Whose Names Appear in Credit Card Ads?
By Reed Tucker

(FORTUNE Magazine) – "Do you know me?" American Express asks in its long- running ad campaign. As for the mysterious names that appear on the sample cards in the advertisements, the answer is "Heck, no." So who exactly are these people whose names have been immortalized in plastic, and how did they get chosen?

"We do actually use real people," says Gail Wasserman, American Express' vice president of public affairs. The person is usually an employee of the company, and is paid a small fee--protection in case someone with the same name bellyaches about privacy infringement. And their name graces the dummy card forever.

The ads for AmEx's new Blue cards bear the name LA Webb, shorthand for Lisa Webb, who was the project leader on the card's design. "It was a very nice honor," she says. (One for the eerie coincidence file: Discover Card also uses the name Webb: not LA, but JL, wife of the creative director at Discover's ad agency. Visa's official cardholder is John H. Bennett, a former executive who was given the honor as a retirement gift. MasterCard doesn't use dummy cards.)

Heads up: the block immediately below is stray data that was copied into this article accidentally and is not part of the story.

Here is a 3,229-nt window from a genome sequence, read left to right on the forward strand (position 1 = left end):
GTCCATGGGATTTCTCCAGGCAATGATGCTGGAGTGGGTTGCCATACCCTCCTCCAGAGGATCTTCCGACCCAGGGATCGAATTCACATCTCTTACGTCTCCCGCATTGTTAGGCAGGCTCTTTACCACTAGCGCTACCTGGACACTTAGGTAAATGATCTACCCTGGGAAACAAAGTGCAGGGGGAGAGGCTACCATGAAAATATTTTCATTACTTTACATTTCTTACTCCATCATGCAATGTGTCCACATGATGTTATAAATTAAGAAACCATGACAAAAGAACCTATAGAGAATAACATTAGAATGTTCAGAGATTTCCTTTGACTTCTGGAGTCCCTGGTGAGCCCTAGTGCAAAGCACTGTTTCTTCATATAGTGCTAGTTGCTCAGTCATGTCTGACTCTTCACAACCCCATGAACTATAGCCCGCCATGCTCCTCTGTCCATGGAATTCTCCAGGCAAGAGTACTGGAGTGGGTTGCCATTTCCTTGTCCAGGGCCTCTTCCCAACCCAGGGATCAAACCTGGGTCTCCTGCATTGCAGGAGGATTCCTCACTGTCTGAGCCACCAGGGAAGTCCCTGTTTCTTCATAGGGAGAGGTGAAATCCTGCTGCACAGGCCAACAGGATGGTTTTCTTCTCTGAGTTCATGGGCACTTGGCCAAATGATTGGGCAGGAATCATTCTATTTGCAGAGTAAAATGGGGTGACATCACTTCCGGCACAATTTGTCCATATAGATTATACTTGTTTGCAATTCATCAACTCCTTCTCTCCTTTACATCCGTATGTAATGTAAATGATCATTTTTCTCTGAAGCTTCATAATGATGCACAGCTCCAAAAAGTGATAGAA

For the use of her name, AmEx's Webb was paid $1 (which she blew on a cup of coffee), but her moniker's appearance in the ads has prompted old acquaintances and friends to get back in touch. "I've been getting a lot of calls from people I've been out of contact with for years who call me up and say, 'By any chance is that your name on the card?' " Webb, who lives in Connecticut, sees the Blue ads at the train station each morning on her way to work. "It's kind of funny to see your name there, and all the other people on the platform have no idea there's any connection," she says. As for someone stealing her account, Webb has no worries: The number is made up.

AmEx insists it doles out the honor to anyone who deserves it. But it helps to have a mellifluous name like Webb, as opposed to a cacophonous one with difficult consonant combinations. Poor Calista Flockhart.

--Reed Tucker